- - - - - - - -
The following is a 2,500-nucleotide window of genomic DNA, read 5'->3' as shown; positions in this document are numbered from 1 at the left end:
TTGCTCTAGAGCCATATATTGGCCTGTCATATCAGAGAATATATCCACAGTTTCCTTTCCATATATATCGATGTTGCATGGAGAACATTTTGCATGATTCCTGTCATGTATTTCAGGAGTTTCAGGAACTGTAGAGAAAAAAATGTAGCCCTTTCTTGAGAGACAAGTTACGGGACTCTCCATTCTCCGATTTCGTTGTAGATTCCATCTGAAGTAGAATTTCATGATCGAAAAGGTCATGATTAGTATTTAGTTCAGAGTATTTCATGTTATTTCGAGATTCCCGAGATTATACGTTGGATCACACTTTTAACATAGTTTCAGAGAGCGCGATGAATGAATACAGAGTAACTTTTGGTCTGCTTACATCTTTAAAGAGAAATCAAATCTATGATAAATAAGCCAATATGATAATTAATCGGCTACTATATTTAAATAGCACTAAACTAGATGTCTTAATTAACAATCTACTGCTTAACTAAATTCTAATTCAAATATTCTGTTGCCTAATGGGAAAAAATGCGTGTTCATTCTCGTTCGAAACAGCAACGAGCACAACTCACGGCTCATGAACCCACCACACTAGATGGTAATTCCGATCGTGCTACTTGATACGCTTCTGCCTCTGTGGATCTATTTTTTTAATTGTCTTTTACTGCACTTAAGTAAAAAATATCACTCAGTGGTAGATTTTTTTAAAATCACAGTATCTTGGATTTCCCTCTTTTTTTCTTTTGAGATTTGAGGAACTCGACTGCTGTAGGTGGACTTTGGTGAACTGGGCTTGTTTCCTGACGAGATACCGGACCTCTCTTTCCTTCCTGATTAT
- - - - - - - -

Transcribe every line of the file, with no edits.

The following is a 2,500-nucleotide window of genomic DNA, read 5'->3' as shown; positions in this document are numbered from 1 at the left end:
TTGCTCTAGAGCCATATATTGGCCTGTCATATCAGAGAATATATCCACAGTTTCCTTTCCATATATATCGATGTTGCATGGAGAACATTTTGCATGATTCCTGTCATGTATTTCAGGAGTTTCAGGAACTGTAGAGAAAAAAATGTAGCCCTTTCTTGAGAGACAAGTTACGGGACTCTCCATTCTCCGATTTCGTTGTAGATTCCATCTGAAGTAGAATTTCATGATCGAAAAGGTCATGATTAGTATTTAGTTCAGAGTATTTCATGTTATTTCGAGATTCCCGAGATTATACGTTGGATCACACTTTTAACATAGTTTCAGAGAGCGCGATGAATGAATACAGAGTAACTTTTGGTCTGCTTACATCTTTAAAGAGAAATCAAATCTATGATAAATAAGCCAATATGATAATTAATCGGCTACTATATTTAAATAGCACTAAACTAGATGTCTTAATTAACAATCTACTGCTTAACTAAATTCTAATTCAAATATTCTGTTGCCTAATGGGAAAAAATGCGTGTTCATTCTCGTTCGAAACAGCAACGAGCACAACTCACGGCTCATGAACCCACCACACTAGATGGTAATTCCGATCGTGCTACTTGATACGCTTCTGCCTCTGTGGATCTATTTTTTTAATTGTCTTTTACTGCACTTAAGTAAAAAATATCACTCAGTGGTAGATTTTTTTAAAATCACAGTATCTTGGATTTCCCTCTTTTTTTCTTTTGAGATTTGAGGAACTCGACTGCTGTAGGTGGACTTTGGTGAACTGGGCTTGTTTCCTGACGAGATACCGGACCTCTCTTTCCTTCCTGATTAT